By Andy Bruce
LONDON (Reuters) - Britain's house price surge slowed in January after the biggest monthly jump in more than four years in December, mortgage lender Nationwide said on Wednesday, although on an annual basis prices continue to rocket higher.
British house prices rose roughly in line with expectations, up 0.7 percent this month compared with a 1.4 percent increase in December, which was the biggest single-month increase since August 2009.
The increase this month pushed the average price of a British house to 176,491 pounds ($292,700), or 8.8 percent higher on the year in the biggest annual rise since May 2010, when Britain's coalition government first came to power.
Many economists are concerned that a government scheme launched in October which makes it easier for home buyers to get a mortgage with only a 5 percent deposit is likely to raise prices, rather than boost construction as the government hopes.
"The housing market is continuing to gather momentum on the back of further solid gains in employment, record low mortgage rates and rising confidence," said Robert Gardner, Nationwide's chief economist.
Nationwide pointed to a hearty rise in the number of first-time buyers, up 32 percent in the third quarter of 2013 compared with the year earlier.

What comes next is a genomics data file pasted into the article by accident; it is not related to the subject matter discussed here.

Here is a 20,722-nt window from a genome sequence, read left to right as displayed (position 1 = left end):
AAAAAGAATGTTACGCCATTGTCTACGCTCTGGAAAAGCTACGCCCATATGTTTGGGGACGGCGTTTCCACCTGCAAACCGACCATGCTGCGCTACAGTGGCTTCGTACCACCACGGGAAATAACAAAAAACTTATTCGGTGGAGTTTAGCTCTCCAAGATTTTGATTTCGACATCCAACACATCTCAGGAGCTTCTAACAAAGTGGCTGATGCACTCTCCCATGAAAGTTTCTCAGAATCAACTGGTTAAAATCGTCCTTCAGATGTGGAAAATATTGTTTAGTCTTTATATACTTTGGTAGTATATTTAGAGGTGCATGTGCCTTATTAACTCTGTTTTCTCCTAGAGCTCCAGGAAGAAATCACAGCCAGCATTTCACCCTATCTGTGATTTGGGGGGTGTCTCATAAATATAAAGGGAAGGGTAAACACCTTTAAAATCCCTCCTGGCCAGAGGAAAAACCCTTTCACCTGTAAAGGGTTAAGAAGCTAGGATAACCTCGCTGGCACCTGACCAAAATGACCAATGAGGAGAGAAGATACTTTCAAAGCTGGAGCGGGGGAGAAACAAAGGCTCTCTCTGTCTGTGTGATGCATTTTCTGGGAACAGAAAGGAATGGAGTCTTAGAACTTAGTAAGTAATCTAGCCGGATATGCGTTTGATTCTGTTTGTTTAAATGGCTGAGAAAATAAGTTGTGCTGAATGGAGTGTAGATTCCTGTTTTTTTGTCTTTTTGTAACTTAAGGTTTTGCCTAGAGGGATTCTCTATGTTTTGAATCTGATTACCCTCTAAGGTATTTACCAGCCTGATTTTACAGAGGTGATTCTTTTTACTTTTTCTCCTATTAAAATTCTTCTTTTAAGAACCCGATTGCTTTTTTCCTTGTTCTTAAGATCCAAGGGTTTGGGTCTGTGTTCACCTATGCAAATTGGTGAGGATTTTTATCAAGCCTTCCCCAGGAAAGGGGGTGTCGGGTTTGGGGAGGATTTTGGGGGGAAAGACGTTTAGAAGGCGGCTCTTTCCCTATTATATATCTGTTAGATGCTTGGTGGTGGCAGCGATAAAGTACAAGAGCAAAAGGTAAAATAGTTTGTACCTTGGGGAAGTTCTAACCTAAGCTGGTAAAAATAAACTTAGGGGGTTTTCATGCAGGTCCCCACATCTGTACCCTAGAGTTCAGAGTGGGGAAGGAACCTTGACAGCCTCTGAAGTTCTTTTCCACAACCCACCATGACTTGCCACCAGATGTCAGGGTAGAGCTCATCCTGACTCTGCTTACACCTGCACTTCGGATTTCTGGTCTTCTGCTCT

"The most decisive factor in achieving a sustained increase in first-time buyer numbers is likely to be the performance of the wider economy - especially the labour market with 280,000 new jobs created in the three months to November - the largest increase on record," said Gardner.
Economic growth data for the fourth quarter of last year, released on Tuesday, boded well.
The UK economy grew 0.7 percent quarter-on-quarter in the three months through December, while data last week showed a steep drop in the unemployment rate towards the 7 percent threshold at which the Bank of England has said it will consider the future direction for monetary policy.
BoE Governor Mark Carney said earlier this month that British house prices are likely to keep rising robustly until the middle of next year as part of a broader upturn in housing market activity.
In a question-and-answer session with lawmakers, Carney said that for now the rise mainly showed that housing market activity was catching up after it had been depressed by the financial crisis.
Nationwide said house prices are now around 4 percent below their 2007 peak.
(Editing by Susan Fenton)